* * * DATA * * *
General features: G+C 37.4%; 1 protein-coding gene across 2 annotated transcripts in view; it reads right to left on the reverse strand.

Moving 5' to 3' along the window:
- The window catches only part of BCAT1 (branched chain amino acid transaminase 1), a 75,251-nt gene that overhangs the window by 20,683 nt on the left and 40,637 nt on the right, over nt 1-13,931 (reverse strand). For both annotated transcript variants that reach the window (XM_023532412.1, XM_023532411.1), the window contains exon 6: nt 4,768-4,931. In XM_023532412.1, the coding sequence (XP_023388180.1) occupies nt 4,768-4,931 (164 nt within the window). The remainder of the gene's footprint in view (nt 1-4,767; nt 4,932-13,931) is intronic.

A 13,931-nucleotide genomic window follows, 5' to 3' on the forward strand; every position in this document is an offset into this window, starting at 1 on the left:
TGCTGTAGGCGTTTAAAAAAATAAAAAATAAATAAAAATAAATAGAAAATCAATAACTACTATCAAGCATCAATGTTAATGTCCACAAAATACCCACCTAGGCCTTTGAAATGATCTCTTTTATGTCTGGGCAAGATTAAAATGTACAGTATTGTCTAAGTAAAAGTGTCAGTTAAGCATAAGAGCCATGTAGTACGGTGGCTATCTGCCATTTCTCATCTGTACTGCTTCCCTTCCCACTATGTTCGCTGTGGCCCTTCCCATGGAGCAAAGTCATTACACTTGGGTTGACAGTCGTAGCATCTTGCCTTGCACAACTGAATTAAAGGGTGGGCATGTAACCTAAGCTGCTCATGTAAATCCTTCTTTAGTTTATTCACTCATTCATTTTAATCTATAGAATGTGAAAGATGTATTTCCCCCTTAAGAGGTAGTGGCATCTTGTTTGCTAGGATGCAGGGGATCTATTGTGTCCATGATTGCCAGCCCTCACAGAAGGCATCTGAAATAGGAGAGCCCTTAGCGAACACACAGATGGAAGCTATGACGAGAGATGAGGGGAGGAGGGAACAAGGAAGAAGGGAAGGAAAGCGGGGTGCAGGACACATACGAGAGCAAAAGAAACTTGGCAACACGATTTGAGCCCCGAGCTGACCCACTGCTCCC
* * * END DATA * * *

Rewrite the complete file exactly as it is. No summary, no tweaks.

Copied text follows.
General features: G+C 37.4%; 1 protein-coding gene across 2 annotated transcripts in view; it reads right to left on the reverse strand.

Moving 5' to 3' along the window:
- The window catches only part of BCAT1 (branched chain amino acid transaminase 1), a 75,251-nt gene that overhangs the window by 20,683 nt on the left and 40,637 nt on the right, over nt 1-13,931 (reverse strand). For both annotated transcript variants that reach the window (XM_023532412.1, XM_023532411.1), the window contains exon 6: nt 4,768-4,931. In XM_023532412.1, the coding sequence (XP_023388180.1) occupies nt 4,768-4,931 (164 nt within the window). The remainder of the gene's footprint in view (nt 1-4,767; nt 4,932-13,931) is intronic.

A 13,931-nucleotide genomic window follows, 5' to 3' on the forward strand; every position in this document is an offset into this window, starting at 1 on the left:
TGCTGTAGGCGTTTAAAAAAATAAAAAATAAATAAAAATAAATAGAAAATCAATAACTACTATCAAGCATCAATGTTAATGTCCACAAAATACCCACCTAGGCCTTTGAAATGATCTCTTTTATGTCTGGGCAAGATTAAAATGTACAGTATTGTCTAAGTAAAAGTGTCAGTTAAGCATAAGAGCCATGTAGTACGGTGGCTATCTGCCATTTCTCATCTGTACTGCTTCCCTTCCCACTATGTTCGCTGTGGCCCTTCCCATGGAGCAAAGTCATTACACTTGGGTTGACAGTCGTAGCATCTTGCCTTGCACAACTGAATTAAAGGGTGGGCATGTAACCTAAGCTGCTCATGTAAATCCTTCTTTAGTTTATTCACTCATTCATTTTAATCTATAGAATGTGAAAGATGTATTTCCCCCTTAAGAGGTAGTGGCATCTTGTTTGCTAGGATGCAGGGGATCTATTGTGTCCATGATTGCCAGCCCTCACAGAAGGCATCTGAAATAGGAGAGCCCTTAGCGAACACACAGATGGAAGCTATGACGAGAGATGAGGGGAGGAGGGAACAAGGAAGAAGGGAAGGAAAGCGGGGTGCAGGACACATACGAGAGCAAAAGAAACTTGGCAACACGATTTGAGCCCCGAGCTGACCCACTGCTCCC